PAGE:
Spectrophotometry of Food Dyes
(Reference: CH111 General Chemistry I Laboratory Manual, Department of Chemistry , Michigan Technological University, Wiley, 1998)
As many spectrophotometers as you can get
1 Spec 20 cuvette for each group
Distilled water, in bottles 1 for each group
1 L Blue food dye- 20 drops food coloring (store kind) per 1 L of water. Absorbance should be between 0.9 and 1.0 at 610 nm
1 L Yellow food dye 8 drops food coloring (store kind) per 1 L of water. Absorbance should be between 0.9 and 1.0 at 420 nm
250 mL Unknown make up your own, something with less that 0.9 absorbance
5 Beakers for each group
1 10 or 25 mL graduated cylinder for each group
Chemicals absorb and transmit different wavelengths of light. The light transmitted by a substance is the color which is seen by the human eye. All other light, especially the complement of the color transmitted, is absorbed. For example, a green plant is transmitting the color green, that you see, and absorbing all other colors, particularly red. Red is said to be the complement of green.
An instrument called a spectrophotometer is used to determine how much light is absorbed by certain substances. A blue substance, for example, ABSORBES yellow light. If we shine yellow light on different concentrations of the blue substance, the higher concentrated blue substances will absorb more of the yellow light, and vice versa. This is Beers Law.
Where A is the ABSORBANCE value at a certain CONCENTRATION c, using a tube with constant PATH-LENGTH, b, and having a characteristic MOLAR ABSORPTIVITY constant a. We will only be concerned about A and c today.
1. Make necessary solutions; you should have 6 total, ready to test when you get to the spectrophotometer. These can be prepared in beakers or test tubes.
2. If you are testing BLUE set wavelength (l) = 610nm, if YELLOW l = 420nm
3. With nothing in the sample chamber, adjust spec to zero transmittance with left knob
4. With spec cell full of water, place in chamber, adjust spec to 100% transmittance with right knob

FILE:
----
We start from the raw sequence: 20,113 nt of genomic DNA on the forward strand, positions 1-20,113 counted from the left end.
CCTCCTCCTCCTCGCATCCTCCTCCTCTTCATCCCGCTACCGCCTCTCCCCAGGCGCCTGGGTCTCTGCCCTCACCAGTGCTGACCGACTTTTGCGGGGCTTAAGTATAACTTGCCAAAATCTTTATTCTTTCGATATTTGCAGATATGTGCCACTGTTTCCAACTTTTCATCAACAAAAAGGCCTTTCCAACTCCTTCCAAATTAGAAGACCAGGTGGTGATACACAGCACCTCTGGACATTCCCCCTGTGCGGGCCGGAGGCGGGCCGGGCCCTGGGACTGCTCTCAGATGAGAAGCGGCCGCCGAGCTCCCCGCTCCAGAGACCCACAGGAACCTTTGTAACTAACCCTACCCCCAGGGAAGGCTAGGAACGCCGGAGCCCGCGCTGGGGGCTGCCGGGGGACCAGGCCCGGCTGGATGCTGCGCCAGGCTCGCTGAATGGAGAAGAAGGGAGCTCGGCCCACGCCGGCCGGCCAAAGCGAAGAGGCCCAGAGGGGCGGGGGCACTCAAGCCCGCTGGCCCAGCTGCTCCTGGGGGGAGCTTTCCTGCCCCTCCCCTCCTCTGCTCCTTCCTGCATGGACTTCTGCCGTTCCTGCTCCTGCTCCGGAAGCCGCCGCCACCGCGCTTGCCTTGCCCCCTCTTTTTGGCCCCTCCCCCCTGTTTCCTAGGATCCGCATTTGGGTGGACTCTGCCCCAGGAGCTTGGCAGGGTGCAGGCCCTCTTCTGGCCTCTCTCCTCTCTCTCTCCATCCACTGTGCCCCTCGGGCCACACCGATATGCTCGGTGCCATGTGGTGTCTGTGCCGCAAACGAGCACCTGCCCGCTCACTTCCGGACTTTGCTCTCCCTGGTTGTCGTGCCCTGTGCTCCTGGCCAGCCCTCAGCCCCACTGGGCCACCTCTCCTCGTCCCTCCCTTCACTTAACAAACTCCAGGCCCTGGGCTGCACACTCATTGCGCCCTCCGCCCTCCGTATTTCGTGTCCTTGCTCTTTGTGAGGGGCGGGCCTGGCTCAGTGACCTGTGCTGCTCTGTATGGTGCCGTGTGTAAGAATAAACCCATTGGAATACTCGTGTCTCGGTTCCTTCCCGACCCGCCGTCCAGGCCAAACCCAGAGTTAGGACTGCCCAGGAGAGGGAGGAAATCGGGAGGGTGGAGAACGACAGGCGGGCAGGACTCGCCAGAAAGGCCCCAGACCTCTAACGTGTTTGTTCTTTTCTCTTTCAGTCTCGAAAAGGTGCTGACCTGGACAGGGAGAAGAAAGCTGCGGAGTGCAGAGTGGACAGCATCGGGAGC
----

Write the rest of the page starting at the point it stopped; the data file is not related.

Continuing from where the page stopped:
5. For each sample you should start with your spec cell rinsed, pour in about 2 mL of your solution to test, shake it around, discard, then fill up with the same fresh solution.
6. Wipe fingerprints from the cell and then test.
|Measure Transmittance of:
7. Now you need to convert from Transmittance to Absorbance
Absorbance = -log (% transmittance / 100)
Show a sample calculation:
Fill in table:
|100% Blue Solution||00||0|
|75% Blue Solution||0||0|
|50% Blue Solution||0||0|
|Unknown Blue Solution||0||0|
|100% Yellow Solution||0||0|
|75% Yellow Solution||0||0|
|50% Yellow Solution||0||0|
|Unknown Yellow Solution||0||0|
8. Graph your points, EXCEPT UNKNOWN, for Blue; then make the same kind of graph for yellow.
9. Connect the points on your graph, with the best-fit STRAIGHT line, through ZERO.
10. Find where the unknown falls on each graph.
11. What is the approximate value of the CONCENTRATION for your unknowns:
BLUE Unknown_________________ YELLOW Unknown _______________
The concentrations you calculated are probably very close to being correct because you could use a best-fit straight line through your data points. The reason for this is because of Beers Law having a linear relationship between CONCENTRATION and ABSORBANCE:
A=(ab)c + 0
y=mx + b
where y=mx + b is just the equation of a straight line.
1. If your dilution were 1/3 water 2/3 blue solution, what would be the theoretical Absorbance? Explain.
2. Why must each group zero the machine for their individual spec cell?
· Extra solutions can be saved
· Student solutions can go down drain
Ginger Chateauneuf, 2000.